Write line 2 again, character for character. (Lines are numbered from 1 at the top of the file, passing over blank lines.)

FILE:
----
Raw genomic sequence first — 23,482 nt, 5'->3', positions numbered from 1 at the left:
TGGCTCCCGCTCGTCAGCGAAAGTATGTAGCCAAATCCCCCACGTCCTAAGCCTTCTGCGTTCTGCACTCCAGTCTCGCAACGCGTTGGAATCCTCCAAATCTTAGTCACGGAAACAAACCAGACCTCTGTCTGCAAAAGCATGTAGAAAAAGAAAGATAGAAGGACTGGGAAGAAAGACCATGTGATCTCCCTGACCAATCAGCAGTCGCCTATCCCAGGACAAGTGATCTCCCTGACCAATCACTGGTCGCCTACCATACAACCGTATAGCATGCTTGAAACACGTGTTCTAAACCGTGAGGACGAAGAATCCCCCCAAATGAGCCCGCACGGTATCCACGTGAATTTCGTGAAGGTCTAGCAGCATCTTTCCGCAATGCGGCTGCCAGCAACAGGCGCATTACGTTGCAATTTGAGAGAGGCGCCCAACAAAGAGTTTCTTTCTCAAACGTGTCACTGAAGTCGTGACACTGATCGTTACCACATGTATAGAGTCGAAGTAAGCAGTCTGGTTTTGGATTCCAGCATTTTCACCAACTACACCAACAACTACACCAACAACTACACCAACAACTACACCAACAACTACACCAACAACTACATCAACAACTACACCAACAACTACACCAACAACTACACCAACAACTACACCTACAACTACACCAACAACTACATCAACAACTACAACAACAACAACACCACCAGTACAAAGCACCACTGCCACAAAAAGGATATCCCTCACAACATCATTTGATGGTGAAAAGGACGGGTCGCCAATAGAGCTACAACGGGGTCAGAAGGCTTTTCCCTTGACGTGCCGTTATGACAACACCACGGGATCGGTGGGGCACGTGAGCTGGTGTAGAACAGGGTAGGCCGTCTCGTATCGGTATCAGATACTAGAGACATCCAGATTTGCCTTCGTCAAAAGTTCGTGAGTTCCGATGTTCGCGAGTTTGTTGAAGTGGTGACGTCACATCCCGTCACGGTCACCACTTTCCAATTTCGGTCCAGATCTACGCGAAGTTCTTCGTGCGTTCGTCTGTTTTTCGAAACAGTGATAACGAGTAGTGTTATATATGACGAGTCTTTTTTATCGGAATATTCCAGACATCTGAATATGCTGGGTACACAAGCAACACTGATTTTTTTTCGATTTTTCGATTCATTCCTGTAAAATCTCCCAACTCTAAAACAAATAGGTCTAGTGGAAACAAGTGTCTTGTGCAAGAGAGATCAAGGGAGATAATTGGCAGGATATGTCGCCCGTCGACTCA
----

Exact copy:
TGGCTCCCGCTCGTCAGCGAAAGTATGTAGCCAAATCCCCCACGTCCTAAGCCTTCTGCGTTCTGCACTCCAGTCTCGCAACGCGTTGGAATCCTCCAAATCTTAGTCACGGAAACAAACCAGACCTCTGTCTGCAAAAGCATGTAGAAAAAGAAAGATAGAAGGACTGGGAAGAAAGACCATGTGATCTCCCTGACCAATCAGCAGTCGCCTATCCCAGGACAAGTGATCTCCCTGACCAATCACTGGTCGCCTACCATACAACCGTATAGCATGCTTGAAACACGTGTTCTAAACCGTGAGGACGAAGAATCCCCCCAAATGAGCCCGCACGGTATCCACGTGAATTTCGTGAAGGTCTAGCAGCATCTTTCCGCAATGCGGCTGCCAGCAACAGGCGCATTACGTTGCAATTTGAGAGAGGCGCCCAACAAAGAGTTTCTTTCTCAAACGTGTCACTGAAGTCGTGACACTGATCGTTACCACATGTATAGAGTCGAAGTAAGCAGTCTGGTTTTGGATTCCAGCATTTTCACCAACTACACCAACAACTACACCAACAACTACACCAACAACTACACCAACAACTACACCAACAACTACATCAACAACTACACCAACAACTACACCAACAACTACACCAACAACTACACCTACAACTACACCAACAACTACATCAACAACTACAACAACAACAACACCACCAGTACAAAGCACCACTGCCACAAAAAGGATATCCCTCACAACATCATTTGATGGTGAAAAGGACGGGTCGCCAATAGAGCTACAACGGGGTCAGAAGGCTTTTCCCTTGACGTGCCGTTATGACAACACCACGGGATCGGTGGGGCACGTGAGCTGGTGTAGAACAGGGTAGGCCGTCTCGTATCGGTATCAGATACTAGAGACATCCAGATTTGCCTTCGTCAAAAGTTCGTGAGTTCCGATGTTCGCGAGTTTGTTGAAGTGGTGACGTCACATCCCGTCACGGTCACCACTTTCCAATTTCGGTCCAGATCTACGCGAAGTTCTTCGTGCGTTCGTCTGTTTTTCGAAACAGTGATAACGAGTAGTGTTATATATGACGAGTCTTTTTTATCGGAATATTCCAGACATCTGAATATGCTGGGTACACAAGCAACACTGATTTTTTTTCGATTTTTCGATTCATTCCTGTAAAATCTCCCAACTCTAAAACAAATAGGTCTAGTGGAAACAAGTGTCTTGTGCAAGAGAGATCAAGGGAGATAATTGGCAGGATATGTCGCCCGTCGACTCA